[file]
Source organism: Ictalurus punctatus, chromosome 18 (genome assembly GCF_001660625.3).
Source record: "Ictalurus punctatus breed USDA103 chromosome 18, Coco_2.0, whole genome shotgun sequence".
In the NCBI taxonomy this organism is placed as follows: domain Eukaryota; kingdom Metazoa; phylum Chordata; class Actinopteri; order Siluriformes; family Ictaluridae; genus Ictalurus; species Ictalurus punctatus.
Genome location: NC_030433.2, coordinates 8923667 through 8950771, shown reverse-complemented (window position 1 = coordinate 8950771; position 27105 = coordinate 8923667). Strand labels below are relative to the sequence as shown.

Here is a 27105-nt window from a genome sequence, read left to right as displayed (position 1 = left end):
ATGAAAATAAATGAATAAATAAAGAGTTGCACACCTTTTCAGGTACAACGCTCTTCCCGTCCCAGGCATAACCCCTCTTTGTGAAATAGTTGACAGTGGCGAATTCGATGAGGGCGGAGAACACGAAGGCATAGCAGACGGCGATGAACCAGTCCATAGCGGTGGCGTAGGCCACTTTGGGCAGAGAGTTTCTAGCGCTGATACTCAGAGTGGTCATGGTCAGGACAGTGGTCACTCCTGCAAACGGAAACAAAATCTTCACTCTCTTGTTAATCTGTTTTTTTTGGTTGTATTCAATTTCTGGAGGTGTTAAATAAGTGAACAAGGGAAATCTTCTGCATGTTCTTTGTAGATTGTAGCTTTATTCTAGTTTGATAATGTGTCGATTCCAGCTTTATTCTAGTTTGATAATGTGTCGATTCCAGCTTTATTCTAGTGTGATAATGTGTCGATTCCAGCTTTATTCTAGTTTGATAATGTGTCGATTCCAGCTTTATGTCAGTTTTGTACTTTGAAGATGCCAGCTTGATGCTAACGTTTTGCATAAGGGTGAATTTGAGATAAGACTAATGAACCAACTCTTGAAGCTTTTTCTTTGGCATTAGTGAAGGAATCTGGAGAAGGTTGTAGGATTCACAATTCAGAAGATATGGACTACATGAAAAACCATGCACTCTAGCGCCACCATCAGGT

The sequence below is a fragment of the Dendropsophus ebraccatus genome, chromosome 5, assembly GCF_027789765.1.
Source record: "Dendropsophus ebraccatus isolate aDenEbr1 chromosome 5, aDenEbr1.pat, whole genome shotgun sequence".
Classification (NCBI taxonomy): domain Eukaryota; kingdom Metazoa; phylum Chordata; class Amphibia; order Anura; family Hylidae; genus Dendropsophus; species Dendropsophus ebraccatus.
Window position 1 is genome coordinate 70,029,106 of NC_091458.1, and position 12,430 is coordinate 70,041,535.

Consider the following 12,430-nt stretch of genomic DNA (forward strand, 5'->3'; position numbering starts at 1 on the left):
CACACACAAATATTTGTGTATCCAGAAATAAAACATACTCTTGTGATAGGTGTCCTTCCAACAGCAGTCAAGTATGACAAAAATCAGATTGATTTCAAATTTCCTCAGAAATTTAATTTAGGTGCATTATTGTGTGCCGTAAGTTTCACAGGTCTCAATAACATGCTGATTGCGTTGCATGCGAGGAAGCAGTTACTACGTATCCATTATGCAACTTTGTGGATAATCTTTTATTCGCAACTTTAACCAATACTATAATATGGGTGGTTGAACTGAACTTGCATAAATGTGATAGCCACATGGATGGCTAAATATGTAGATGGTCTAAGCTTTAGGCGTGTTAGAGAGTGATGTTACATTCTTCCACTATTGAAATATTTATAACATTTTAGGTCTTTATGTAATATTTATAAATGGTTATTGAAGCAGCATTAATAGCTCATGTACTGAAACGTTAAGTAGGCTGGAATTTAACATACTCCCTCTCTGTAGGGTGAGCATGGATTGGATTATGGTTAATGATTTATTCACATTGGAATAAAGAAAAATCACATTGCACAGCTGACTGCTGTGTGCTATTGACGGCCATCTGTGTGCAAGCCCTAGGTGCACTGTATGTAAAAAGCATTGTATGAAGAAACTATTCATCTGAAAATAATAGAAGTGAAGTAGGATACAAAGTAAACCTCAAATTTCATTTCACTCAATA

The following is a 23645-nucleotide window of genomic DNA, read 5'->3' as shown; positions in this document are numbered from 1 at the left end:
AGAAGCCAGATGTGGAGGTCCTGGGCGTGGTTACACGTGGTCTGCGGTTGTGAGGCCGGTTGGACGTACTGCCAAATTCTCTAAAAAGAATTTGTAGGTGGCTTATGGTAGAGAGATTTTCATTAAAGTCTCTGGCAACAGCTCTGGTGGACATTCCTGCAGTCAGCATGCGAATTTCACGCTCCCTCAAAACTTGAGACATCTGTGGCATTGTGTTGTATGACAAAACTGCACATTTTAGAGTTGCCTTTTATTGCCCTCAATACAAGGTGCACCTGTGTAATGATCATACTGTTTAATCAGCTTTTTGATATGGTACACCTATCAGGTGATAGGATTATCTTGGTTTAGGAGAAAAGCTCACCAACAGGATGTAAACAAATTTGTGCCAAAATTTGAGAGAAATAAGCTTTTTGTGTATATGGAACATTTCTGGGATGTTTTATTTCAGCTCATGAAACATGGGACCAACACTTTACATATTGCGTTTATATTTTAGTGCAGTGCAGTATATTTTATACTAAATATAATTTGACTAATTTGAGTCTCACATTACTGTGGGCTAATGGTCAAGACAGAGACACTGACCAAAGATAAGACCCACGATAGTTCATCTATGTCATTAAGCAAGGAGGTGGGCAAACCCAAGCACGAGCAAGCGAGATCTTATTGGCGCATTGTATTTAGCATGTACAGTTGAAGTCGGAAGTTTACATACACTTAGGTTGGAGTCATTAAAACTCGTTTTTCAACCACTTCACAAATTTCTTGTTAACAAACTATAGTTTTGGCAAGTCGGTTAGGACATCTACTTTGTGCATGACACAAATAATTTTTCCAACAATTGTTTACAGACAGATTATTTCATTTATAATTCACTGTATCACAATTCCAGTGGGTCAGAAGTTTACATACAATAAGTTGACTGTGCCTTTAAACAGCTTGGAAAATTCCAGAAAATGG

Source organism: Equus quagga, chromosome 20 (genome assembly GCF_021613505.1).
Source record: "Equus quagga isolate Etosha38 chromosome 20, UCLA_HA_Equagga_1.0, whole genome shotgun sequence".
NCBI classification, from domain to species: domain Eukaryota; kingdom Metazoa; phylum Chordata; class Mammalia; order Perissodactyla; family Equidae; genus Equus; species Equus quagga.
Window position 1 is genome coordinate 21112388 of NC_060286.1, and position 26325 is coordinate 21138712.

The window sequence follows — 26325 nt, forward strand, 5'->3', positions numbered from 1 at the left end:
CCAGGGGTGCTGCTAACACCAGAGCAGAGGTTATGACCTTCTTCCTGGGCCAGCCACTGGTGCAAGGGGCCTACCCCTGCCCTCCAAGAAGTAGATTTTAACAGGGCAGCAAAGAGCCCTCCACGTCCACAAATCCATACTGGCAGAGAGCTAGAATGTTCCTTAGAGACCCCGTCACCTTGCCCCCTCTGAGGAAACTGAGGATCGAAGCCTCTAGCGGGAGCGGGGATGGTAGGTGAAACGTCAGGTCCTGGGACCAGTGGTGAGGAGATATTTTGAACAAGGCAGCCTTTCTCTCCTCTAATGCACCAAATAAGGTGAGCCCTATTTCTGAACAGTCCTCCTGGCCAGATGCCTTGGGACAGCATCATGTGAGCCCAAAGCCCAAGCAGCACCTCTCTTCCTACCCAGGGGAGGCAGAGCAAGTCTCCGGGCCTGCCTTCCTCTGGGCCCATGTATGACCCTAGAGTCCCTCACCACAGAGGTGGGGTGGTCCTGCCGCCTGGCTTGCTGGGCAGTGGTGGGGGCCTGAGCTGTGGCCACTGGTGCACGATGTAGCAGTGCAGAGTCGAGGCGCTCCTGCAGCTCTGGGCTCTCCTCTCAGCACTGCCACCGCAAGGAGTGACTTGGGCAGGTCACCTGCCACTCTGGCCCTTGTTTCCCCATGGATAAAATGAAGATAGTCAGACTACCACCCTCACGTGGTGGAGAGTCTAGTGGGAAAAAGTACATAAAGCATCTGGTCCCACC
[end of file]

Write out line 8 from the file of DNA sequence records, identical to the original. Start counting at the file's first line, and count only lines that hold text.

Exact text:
Source record: "Dendropsophus ebraccatus isolate aDenEbr1 chromosome 5, aDenEbr1.pat, whole genome shotgun sequence".